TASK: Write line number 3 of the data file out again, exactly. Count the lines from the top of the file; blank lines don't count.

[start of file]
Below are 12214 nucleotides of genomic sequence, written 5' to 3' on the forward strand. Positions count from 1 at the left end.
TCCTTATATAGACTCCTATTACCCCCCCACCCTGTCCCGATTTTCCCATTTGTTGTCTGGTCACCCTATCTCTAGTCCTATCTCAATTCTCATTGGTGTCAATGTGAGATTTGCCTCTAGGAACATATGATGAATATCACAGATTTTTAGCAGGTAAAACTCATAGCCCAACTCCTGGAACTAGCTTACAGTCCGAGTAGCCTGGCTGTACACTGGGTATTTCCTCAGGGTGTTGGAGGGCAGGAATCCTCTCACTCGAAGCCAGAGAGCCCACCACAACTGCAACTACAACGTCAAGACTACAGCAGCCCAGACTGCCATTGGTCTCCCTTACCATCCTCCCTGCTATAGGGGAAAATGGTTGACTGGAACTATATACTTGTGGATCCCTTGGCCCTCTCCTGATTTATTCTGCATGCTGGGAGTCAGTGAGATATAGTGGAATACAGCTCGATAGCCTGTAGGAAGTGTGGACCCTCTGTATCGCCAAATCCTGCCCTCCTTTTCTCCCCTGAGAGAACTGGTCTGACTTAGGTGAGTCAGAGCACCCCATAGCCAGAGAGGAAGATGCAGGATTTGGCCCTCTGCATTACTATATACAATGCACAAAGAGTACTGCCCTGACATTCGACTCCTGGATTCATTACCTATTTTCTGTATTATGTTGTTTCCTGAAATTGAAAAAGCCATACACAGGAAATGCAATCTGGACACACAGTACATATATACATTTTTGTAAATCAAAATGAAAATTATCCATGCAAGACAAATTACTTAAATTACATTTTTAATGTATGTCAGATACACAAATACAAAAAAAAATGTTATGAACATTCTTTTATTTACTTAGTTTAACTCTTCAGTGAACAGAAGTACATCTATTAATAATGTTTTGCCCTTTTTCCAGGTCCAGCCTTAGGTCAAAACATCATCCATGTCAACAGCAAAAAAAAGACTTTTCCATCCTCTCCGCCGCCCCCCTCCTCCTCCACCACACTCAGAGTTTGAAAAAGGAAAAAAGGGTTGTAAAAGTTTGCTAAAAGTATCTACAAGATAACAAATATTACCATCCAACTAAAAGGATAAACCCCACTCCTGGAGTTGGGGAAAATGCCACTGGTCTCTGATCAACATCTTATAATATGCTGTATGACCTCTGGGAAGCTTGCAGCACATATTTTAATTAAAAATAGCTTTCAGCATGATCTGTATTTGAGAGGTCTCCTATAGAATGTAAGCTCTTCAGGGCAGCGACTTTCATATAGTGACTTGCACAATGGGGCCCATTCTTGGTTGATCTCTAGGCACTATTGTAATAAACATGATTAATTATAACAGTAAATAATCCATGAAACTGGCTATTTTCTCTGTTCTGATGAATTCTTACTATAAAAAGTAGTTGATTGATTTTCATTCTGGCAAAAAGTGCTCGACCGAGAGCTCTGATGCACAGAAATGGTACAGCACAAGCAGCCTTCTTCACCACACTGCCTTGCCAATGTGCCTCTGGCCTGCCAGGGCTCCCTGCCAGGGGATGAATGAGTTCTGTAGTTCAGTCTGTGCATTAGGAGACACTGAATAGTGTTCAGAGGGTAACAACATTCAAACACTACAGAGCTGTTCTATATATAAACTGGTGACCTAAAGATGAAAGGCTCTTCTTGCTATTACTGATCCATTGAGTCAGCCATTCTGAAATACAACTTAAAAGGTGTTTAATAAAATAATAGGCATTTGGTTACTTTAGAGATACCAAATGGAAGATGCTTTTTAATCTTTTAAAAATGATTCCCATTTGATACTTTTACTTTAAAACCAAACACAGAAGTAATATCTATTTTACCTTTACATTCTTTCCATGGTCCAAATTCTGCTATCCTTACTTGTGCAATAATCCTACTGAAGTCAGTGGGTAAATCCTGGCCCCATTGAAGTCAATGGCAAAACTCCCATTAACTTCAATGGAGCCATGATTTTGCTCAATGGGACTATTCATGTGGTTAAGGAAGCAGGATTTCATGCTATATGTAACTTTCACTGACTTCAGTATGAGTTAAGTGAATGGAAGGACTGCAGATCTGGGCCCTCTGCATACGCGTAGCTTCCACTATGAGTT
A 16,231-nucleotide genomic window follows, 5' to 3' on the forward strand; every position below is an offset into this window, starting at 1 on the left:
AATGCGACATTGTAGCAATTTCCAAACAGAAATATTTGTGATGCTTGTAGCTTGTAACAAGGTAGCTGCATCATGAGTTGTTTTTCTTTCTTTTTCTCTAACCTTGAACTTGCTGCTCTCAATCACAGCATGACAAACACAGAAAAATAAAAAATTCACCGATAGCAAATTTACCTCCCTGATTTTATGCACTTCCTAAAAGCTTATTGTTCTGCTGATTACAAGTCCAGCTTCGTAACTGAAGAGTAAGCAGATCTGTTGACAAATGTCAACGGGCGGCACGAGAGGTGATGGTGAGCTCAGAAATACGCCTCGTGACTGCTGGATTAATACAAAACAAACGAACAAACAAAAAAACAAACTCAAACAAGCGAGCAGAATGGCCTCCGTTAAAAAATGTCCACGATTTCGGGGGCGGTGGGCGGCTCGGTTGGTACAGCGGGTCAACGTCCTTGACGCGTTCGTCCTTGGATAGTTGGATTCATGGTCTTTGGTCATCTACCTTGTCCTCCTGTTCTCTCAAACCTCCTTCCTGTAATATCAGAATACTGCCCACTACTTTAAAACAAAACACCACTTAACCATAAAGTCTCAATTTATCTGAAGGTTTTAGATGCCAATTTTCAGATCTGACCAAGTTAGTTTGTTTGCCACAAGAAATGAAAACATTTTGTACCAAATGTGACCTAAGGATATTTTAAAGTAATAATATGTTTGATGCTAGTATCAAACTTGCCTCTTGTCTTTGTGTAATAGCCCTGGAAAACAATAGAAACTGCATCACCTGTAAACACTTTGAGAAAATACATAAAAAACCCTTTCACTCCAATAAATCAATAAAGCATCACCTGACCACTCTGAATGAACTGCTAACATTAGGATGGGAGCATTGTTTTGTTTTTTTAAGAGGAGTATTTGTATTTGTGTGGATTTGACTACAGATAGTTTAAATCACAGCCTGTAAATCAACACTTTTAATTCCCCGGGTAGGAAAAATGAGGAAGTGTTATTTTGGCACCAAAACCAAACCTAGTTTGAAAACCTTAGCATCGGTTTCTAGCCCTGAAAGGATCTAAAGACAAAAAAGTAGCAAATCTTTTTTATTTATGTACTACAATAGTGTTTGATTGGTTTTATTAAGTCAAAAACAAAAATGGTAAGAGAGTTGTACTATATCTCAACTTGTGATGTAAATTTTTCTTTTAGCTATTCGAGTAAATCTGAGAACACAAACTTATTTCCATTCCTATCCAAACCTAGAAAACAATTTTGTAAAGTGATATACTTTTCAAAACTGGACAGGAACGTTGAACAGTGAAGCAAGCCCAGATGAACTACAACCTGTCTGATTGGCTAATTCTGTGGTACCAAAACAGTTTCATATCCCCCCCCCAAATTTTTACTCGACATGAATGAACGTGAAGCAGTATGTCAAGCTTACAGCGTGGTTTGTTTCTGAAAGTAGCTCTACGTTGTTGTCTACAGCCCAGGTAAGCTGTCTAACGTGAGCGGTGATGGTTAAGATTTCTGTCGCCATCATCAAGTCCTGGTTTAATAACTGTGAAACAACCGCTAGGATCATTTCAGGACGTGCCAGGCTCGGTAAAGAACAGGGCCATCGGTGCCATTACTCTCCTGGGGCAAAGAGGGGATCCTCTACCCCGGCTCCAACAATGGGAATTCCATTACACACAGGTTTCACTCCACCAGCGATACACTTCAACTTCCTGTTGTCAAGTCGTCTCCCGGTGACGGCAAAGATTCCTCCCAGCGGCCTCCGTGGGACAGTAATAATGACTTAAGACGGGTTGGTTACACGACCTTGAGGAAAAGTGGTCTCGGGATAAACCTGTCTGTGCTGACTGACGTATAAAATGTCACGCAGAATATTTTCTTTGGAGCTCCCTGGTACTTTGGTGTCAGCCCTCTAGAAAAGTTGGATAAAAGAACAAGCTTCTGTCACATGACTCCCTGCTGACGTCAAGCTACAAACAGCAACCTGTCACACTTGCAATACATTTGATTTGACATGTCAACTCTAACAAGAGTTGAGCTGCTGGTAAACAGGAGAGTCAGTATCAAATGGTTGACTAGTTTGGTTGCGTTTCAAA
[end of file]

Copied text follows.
A 16,231-nucleotide genomic window follows, 5' to 3' on the forward strand; every position below is an offset into this window, starting at 1 on the left: